The impact of Chinese adolescents visual art participation on self-efficacy: A serial mediating role of cognition and emotion

Genman DEER, Endale TADESSE, Zhihan CHEN, Sabika KHALID, Chunhai GAO

Research output: Contribution to journalArticlespeer-review

Abstract

A large volume of evidence indicates that only high-class students attend extracurricular activities (Art, music, sport, dancing). On the other hand, this evidence intensively underlines the substantial importance of such extracurricular activities, particularly in visual art, in promoting children’s cognitive and non-cognitive well-being. Adolescents’ participation in visual art was always interrelated with enhancing their emotional affection towards the Art and cognitive skill in making one, which ultimately built solid efficacy that allows them to interact with their society. The present cross-sectional study sought to shed light on the potential impact of visual art on adolescents’ emotional, cognition, and self-efficacy development, which needs to be improved in the Chinese context. Hence, randomly sampled (N = 2139) junior secondary school students were recruited from the rural province of Guizhou in Southwest China to attain the aim of the study. The study’s finding affirms that students engaged in artistic activities start to develop a habit of communicating with their peers, showing their work, and commenting on works made by their peers or observed in art exhibitions or museums; such a process makes them self-efficacious. Ultimately, this paper extends the application of visual art activities from educational benefits to nonacademic development, which are the primary agents for children’s well-being. Copyright © 2023 Deer et al.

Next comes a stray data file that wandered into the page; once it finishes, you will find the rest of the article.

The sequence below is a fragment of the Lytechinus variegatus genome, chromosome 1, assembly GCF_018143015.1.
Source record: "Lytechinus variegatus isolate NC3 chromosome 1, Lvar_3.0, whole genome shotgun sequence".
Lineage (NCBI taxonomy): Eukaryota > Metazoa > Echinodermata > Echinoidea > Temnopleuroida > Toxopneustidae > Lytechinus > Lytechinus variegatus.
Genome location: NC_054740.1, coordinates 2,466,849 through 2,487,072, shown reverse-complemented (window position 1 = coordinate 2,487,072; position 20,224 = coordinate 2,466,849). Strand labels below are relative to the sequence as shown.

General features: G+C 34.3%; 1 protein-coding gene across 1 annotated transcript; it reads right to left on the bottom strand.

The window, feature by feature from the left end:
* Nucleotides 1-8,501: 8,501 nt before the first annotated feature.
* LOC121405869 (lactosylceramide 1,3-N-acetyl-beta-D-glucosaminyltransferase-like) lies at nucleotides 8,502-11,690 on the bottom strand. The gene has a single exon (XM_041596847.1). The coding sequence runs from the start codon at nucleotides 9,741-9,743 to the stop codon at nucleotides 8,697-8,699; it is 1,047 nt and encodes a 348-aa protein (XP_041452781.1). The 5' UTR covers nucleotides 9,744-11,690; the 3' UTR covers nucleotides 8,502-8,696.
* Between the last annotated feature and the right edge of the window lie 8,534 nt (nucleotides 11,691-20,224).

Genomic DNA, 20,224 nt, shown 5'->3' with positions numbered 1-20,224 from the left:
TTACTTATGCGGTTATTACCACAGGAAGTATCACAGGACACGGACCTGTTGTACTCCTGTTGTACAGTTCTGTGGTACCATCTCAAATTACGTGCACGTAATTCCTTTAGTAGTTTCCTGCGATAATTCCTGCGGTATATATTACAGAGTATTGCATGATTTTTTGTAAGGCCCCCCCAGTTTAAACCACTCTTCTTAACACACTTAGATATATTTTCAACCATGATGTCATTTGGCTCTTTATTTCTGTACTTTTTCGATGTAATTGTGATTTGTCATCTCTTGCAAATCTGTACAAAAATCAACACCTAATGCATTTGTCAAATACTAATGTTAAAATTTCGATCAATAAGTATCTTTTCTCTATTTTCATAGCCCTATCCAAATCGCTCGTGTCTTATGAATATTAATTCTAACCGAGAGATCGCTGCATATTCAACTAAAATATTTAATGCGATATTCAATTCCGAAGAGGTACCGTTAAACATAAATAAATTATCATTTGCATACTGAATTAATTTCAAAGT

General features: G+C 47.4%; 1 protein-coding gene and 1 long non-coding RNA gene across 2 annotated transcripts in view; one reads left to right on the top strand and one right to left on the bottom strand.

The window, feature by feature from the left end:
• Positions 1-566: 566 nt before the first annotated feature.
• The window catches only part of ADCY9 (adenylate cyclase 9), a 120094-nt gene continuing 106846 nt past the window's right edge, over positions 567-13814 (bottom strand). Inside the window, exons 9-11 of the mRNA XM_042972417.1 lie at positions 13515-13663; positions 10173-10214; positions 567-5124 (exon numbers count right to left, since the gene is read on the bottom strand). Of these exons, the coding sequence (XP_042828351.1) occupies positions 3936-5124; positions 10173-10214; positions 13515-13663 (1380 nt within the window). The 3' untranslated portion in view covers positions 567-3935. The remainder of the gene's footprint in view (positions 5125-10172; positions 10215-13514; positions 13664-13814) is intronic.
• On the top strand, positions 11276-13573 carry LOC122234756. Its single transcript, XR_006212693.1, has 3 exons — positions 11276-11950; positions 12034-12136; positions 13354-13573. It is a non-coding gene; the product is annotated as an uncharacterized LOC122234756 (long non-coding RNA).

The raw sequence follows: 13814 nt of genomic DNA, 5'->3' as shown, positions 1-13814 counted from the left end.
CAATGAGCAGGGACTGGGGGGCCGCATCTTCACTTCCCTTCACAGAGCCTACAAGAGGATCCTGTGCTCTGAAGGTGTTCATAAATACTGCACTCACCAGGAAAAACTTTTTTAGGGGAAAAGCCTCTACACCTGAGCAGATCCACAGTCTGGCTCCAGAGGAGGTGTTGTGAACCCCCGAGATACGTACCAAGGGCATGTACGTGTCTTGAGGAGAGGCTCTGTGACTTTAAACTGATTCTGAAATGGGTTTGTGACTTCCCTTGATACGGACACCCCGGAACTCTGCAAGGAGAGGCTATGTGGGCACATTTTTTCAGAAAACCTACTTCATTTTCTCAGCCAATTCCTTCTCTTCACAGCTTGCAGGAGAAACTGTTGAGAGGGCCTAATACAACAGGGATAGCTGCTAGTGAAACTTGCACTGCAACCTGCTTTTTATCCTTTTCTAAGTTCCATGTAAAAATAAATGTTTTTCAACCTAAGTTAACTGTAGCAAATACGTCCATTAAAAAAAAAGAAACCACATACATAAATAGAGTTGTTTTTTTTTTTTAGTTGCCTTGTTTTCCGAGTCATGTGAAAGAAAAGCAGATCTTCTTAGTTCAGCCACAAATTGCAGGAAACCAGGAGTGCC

Original languageEnglish
Article numbere0288379
JournalPLoS One
Volume18
Issue number11
DOIs
Publication statusPublished - Nov 2023

Citation

Deer, G., Tadesse, E., Chen, Z., Khalid, S., & Gao, C. (2023). The impact of Chinese adolescents visual art participation on self-efficacy: A serial mediating role of cognition and emotion. PLoS One, 18(11), Article e0288379. https://doi.org/10.1371/journal.pone.0288379

Keywords

  • PG student publication

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